Monday, October 4, 2010


ok, listen to me...lord knows i hate reading just as much as the next schmoe...but this book...omg...omg...this book.

i just finished it and let me just say...spectacular.

check it out here

also you can get it on Audio Book if reading isn't your type of thing. trust me, get this. you won't regret it.

Hacker claims third-party iPhone apps can freely transmit UDID, pose serious threat to privacy

When Apple addressed a congressional inquiry on privacy in July, the company claimed that it couldn't actually track a particular iPhone in real time, as its transactions were anonymous and thoroughly randomized. Bucknell University network admin Eric Smith, however, theorizes that third-party application developers and advertisers may not have the same qualms, and could be linking your device to your name (and even your location) whenever they transmit data. Smith, a two-time DefCon wardriving champ, studied 57 top applications in the iTunes App Store to see what they sent out, and discovered that some fired off the iPhone's UDID and personal details in plaintext (where they can ostensibly be intercepted), including those for Amazon, Chase Bank, Target and Sam's Club, though a few were secured with SSL. Though UDIDs are routinely used by apps to store personal data and combat piracy, what Smith fears is that a database could be set up linking these UDIDs to GPS coordinates or GeoIP, giving nefarious individuals or organizations knowledge of where you are.

It's a scary idea, but before you direct hate Apple's way, it's important to note that Cupertino's not necessarily the one to blame. iOS is arguably the best at requiring users to opt-in to apps that perform GPS tracking; transmitting the UDID and account information together publicly is strictly against the rules; and we'd like to think that if users provide their personal information to an application developer in the first place, they'd understand what they're doing. Of course, not all users monitor those things closely, and plaintext transmission of personal details is obviously a big no-no.

Smith's piece opens and closes on the idea that Apple's UDID is like the unique identifier of Intel's Pentium III processor, which generated privacy concerns around the turn of the century, and we wonder if ths story might play out the same way -- following government inquiries, Intel offered a software utility that let individuals manually disable their chip's unique ID, and removed it from future CPUs.


Study Shows Some Android Apps Leak User Data Without Clear Notifications

i thought i would post this article because i have an android phone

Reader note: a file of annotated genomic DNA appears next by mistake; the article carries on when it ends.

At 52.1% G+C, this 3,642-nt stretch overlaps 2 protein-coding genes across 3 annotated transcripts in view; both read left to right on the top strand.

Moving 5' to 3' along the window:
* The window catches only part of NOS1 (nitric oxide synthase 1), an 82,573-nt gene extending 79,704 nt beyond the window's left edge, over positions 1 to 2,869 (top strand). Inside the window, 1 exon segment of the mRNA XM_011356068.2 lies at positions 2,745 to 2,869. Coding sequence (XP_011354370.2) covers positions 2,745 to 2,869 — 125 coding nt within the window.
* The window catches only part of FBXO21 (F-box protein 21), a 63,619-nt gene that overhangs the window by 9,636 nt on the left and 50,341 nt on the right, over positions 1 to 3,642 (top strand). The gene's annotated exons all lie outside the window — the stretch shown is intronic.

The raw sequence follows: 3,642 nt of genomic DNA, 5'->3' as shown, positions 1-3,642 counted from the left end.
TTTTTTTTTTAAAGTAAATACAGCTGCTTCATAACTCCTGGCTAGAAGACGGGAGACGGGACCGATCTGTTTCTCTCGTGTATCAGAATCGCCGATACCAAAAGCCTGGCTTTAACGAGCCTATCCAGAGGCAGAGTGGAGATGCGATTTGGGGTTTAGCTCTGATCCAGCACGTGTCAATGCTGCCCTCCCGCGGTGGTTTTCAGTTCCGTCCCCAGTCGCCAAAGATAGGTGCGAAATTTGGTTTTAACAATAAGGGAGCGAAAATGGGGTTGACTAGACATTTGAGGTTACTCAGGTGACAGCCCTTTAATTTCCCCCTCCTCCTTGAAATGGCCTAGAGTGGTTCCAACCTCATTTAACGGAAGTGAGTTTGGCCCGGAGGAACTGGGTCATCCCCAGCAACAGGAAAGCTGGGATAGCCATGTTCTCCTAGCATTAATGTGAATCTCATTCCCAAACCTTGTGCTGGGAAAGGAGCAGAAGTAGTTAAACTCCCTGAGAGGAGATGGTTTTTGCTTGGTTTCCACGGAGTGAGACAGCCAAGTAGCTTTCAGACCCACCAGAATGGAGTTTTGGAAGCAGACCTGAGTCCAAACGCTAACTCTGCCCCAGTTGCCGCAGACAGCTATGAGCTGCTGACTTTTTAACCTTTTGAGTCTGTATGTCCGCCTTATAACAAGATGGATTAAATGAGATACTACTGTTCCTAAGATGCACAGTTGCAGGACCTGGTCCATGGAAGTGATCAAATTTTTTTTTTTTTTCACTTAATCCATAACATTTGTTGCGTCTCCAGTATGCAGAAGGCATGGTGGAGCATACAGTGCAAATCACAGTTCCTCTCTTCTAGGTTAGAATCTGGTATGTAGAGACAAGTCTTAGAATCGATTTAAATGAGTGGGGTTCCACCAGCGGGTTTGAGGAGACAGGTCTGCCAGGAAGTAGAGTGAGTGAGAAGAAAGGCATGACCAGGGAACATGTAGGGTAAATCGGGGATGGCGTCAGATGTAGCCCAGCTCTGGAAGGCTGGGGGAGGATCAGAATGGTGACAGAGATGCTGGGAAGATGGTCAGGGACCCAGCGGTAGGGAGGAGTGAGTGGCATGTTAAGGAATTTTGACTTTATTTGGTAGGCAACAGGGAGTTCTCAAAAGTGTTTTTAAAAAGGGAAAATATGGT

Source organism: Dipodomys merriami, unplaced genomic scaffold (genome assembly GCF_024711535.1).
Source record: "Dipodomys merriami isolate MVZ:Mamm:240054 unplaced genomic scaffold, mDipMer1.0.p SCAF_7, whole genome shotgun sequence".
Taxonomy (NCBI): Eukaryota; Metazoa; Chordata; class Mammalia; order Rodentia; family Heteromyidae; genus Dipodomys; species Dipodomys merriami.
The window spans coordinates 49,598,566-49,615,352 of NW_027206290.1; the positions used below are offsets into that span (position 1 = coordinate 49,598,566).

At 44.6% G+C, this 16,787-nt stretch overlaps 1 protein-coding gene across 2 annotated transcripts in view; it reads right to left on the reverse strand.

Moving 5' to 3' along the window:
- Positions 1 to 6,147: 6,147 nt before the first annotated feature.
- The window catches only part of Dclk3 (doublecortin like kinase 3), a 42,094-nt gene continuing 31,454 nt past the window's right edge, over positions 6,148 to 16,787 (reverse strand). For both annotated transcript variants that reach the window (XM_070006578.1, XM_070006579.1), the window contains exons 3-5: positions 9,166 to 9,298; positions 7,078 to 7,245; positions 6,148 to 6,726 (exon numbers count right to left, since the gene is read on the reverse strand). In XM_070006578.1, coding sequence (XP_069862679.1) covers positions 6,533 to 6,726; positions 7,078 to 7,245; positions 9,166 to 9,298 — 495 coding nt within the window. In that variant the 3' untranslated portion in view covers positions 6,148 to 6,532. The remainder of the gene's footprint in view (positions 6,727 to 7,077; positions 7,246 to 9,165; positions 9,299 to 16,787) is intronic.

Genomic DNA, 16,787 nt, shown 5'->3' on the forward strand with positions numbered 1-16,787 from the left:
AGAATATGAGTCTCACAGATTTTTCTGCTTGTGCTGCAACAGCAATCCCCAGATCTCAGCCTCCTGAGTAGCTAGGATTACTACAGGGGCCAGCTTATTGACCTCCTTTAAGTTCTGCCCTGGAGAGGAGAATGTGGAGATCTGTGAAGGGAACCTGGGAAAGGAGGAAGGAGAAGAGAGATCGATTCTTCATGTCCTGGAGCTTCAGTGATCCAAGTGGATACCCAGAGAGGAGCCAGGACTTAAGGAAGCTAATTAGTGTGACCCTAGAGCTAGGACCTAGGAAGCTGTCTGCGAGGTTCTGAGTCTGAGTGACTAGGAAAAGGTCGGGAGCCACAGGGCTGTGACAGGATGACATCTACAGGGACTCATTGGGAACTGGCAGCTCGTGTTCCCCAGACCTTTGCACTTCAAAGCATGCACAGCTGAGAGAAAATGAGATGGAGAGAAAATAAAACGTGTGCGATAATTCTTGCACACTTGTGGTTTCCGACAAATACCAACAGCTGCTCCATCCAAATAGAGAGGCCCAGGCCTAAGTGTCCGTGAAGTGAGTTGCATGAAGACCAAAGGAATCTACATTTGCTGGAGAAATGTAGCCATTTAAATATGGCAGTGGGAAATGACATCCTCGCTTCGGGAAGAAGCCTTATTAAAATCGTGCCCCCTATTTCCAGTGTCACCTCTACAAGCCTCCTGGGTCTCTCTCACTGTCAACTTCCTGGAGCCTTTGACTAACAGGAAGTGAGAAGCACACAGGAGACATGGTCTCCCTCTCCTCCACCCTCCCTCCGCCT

and am are currently uninstalling everything.

Something as simple as changing your Android phone’s wallpaper or 
downloading a ringtone could transmit personal data about you, including 
your location, without your knowledge.

Sound farfetched? It’s not: About 15 of 30 randomly selected, popular, 
free Android apps sent sent users’ private information to remote 
advertising servers and two-thirds of the apps handled data in ambiguous 
ways, say researchers.

The researchers at Duke, Intel Labs and Penn State University, created a 
tool called TaintDroid that identifies apps transmitting private data to 
distant locations. TaintDroid monitors how applications access and use 
your location, microphone, camera, phone numbers in your contact list. 
The tool also provides feedback once an app is newly installed, letting 
you know if the app is transmitting data.

“This automatic feedback gives users greater insight into what their 
mobile applications are doing and could help users decide whether they 
should consider uninstalling an app,” says Peter Gilbert, a graduate 
student in computer science at Duke University who’s working on the 
project. The TaintDroid program isn’t publicly available yet. 


ASIO files found in drug raid

A CACHE of secret files stolen from ASIO and police and anti-corruption 
agencies has been discovered during a drug raid in Melbourne, raising 
fears of a major breach of national security and crime intelligence.

Police are investigating whether the former head of intelligence and 
phone tapping at Victoria's Office of Police Integrity stole the 

The files were discovered on September 10 by detectives searching a 
house in Melbourne's north as part of a drug investigation.

They found boxes containing sensitive national security and law 
enforcement documents, including files from ASIO, the OPI and West 
Australian police.

The suspected criminal whose home was raided is believed to be in a 
relationship with the former OPI official suspected of taking the 
documents. The former official previously worked for the Victoria Police 
and the West Australian Anti-Corruption Commission. It is unclear how 
long the pair have been in a relationship.

The Age believes many of the documents contain information that may pose 
a threat to sources used by the agencies. The files also contain 
specific details on highly sensitive operational matters.